Friday, 3 February 2012

Public libraries - what a good use of taxpayer money!

I’ve read a couple of autobiographies/memoirs in recent months in which the author has had his (yes they are both males) life transformed as a result of discovering the public library.

One was Jack Marshall’s memoir “From Baghdad to Brooklyn- Growing up in a Jewish-Arabic family in Midcentury America” 

Marshall grew up in Brooklyn, NY. He is the son of Jewish parents whose linguistic heritage was Arabic. (His mother was from Aleppo, Syria, his father from Baghdad, Iraq.)
Marshall discovered a world beyond his circumspect background when he discovered the Brooklyn library.

The other was “Learning to die in Miami. The confessions of a refugee boy” by Carlos Eire.  Carlos was one of the 14,000 “Peter Pan” children from Cuba who were airlifted to the United States between 1960 and 1962  


Cut off from his family, culture and heritage Carlos was more or less left adrift in the Greater Miami area.  He is first fostered by a caring anglo family.  When it becomes clear that his mother will never be able to leave Cuba (after the awful “Bay of Pigs invasion – ill conceived and mismanaged by JFK and his administration), Carlos has to leave this home, only to be more or less warehoused with other refugee children in another foster home – a place of deprivation and misery.  Carlos moves towards personal freedom and emancipation when he too discovers a public library in Miami.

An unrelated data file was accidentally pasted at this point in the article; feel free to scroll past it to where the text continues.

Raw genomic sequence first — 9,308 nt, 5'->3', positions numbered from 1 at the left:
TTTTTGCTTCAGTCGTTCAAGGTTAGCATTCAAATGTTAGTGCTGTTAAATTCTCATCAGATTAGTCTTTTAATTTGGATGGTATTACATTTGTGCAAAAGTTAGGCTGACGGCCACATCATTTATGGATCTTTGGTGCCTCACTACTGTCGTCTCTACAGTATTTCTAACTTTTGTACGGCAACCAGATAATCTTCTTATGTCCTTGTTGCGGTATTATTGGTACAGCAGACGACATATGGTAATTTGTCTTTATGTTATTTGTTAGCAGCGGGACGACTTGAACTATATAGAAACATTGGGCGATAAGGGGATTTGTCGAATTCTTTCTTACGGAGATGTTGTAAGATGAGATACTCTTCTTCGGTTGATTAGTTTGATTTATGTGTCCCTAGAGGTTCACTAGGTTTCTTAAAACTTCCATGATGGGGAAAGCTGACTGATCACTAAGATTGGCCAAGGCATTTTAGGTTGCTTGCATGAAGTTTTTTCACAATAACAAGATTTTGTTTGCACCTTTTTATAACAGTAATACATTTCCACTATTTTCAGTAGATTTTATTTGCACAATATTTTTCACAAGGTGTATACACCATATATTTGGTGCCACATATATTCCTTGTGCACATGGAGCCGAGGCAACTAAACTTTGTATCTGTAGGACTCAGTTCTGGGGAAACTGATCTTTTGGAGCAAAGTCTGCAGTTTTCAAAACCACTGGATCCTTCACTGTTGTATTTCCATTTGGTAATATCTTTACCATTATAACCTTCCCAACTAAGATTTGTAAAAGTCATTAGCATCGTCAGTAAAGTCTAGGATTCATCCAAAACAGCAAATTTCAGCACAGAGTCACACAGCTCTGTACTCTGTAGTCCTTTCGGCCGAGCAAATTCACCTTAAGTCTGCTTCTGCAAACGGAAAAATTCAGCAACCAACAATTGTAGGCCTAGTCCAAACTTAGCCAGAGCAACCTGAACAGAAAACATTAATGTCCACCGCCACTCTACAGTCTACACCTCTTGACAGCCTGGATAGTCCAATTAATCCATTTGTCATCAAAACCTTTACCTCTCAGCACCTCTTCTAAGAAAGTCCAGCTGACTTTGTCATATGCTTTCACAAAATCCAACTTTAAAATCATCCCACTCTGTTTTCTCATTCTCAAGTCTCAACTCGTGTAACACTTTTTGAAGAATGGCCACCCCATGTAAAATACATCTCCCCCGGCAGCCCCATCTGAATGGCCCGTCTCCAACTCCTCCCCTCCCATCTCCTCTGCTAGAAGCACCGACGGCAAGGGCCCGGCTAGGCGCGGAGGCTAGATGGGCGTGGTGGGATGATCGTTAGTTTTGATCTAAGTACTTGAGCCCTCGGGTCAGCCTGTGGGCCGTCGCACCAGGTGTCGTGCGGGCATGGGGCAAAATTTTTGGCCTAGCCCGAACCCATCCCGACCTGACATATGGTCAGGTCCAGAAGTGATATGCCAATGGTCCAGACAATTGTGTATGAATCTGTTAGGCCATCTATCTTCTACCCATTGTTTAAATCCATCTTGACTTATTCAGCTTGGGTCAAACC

Indeed, let’s hear it for our public libraries. They are terrific institutions.

Of course I have an android based “tablet”.  I have used it to download books (most recently for my trip to Australia). I am not opposed to e-books.

But I love to go to one or other of the Sarasota County FL public libraries. (I live about equidistant from three of them  [North Library, Fruitville Library and Selby Library] – I should be so lucky!